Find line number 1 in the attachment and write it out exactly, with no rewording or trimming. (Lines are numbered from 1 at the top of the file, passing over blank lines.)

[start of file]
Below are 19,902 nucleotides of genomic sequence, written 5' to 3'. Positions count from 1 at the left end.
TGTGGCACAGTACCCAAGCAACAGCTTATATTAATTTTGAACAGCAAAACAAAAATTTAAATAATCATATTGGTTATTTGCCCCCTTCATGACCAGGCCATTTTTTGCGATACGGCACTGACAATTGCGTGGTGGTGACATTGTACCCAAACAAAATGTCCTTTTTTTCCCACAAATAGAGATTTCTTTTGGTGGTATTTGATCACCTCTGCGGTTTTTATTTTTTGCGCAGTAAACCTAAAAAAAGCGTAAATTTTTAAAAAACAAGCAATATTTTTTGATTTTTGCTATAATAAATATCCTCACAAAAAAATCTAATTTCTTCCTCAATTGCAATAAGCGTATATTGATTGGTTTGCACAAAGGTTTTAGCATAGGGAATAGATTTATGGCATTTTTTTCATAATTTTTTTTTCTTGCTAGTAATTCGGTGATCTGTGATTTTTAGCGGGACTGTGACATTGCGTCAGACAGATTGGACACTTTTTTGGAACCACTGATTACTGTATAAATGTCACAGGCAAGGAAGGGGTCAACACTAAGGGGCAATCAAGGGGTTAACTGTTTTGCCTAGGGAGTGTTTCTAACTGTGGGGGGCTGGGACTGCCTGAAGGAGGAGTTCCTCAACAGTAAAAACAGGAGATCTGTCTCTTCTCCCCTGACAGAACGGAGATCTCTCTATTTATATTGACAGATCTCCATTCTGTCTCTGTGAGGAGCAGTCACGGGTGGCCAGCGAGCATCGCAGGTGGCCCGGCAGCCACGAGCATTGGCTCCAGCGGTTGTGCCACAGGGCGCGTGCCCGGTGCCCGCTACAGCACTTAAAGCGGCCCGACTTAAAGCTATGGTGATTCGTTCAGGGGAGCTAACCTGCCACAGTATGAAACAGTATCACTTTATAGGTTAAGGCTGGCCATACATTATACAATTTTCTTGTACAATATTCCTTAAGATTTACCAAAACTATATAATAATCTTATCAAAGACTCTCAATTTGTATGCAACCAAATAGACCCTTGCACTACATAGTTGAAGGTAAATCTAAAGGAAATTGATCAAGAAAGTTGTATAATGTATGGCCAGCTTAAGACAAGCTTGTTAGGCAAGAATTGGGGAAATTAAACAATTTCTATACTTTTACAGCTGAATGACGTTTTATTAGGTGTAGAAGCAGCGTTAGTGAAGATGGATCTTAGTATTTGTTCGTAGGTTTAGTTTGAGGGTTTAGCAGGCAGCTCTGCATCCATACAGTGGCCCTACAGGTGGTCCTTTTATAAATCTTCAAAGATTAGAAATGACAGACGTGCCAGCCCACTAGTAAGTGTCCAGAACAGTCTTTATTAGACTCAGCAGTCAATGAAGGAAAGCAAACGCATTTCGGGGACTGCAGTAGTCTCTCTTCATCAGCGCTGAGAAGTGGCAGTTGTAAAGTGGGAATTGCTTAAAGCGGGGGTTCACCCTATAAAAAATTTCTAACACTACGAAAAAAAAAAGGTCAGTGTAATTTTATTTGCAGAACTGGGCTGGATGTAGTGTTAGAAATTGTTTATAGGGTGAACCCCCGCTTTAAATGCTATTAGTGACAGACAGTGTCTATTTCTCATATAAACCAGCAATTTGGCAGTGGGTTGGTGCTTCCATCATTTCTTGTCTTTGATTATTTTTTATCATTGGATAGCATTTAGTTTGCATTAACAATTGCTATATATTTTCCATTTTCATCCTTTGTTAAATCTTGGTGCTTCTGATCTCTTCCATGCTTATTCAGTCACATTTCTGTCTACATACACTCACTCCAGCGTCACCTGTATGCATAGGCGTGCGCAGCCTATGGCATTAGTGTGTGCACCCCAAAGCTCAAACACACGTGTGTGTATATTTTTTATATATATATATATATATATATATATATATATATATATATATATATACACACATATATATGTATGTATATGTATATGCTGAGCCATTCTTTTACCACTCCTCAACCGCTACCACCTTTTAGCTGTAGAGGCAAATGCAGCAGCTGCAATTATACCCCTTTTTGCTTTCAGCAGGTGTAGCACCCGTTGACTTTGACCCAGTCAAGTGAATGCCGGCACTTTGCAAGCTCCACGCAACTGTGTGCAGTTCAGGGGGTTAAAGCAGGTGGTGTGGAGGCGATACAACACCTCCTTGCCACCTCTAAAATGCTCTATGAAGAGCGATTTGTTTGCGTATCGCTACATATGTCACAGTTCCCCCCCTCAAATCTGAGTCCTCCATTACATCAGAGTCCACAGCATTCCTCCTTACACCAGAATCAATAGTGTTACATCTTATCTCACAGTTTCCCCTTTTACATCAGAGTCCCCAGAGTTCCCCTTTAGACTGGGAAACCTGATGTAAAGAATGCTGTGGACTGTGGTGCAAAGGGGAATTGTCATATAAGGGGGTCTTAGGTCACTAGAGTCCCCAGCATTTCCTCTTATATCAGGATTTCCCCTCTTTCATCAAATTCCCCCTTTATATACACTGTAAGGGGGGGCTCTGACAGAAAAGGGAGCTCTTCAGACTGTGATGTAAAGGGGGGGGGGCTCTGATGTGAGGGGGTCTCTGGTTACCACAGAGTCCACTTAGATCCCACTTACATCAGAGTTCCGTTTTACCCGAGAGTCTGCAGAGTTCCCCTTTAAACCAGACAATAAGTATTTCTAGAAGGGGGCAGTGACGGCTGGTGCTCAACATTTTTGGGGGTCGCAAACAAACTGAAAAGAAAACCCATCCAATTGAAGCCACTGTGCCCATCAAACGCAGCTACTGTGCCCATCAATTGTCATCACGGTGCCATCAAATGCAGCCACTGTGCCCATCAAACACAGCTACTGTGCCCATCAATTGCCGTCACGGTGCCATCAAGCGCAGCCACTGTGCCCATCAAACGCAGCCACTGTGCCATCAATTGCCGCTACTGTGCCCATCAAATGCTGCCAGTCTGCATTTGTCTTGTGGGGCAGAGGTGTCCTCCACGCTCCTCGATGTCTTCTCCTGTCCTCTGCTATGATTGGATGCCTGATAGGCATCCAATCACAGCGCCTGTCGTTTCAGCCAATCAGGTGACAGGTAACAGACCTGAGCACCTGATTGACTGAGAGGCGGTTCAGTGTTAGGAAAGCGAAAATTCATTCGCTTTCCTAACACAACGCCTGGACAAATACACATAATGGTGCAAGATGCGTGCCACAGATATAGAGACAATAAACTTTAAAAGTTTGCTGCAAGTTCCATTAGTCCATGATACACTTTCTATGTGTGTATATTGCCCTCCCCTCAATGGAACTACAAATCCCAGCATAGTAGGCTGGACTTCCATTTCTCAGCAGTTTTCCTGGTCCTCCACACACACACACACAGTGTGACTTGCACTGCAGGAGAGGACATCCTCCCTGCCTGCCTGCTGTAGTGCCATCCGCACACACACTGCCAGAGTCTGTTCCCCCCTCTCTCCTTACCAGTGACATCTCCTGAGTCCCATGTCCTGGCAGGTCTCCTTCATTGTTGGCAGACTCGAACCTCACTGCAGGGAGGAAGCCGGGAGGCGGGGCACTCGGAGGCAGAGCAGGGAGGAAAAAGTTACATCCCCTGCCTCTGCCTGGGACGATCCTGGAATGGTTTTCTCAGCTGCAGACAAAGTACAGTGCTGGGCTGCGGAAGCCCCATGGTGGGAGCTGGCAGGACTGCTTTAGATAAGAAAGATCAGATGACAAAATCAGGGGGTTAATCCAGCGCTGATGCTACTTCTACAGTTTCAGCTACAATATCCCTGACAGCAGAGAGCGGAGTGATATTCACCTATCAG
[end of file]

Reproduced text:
Below are 19,902 nucleotides of genomic sequence, written 5' to 3'. Positions count from 1 at the left end.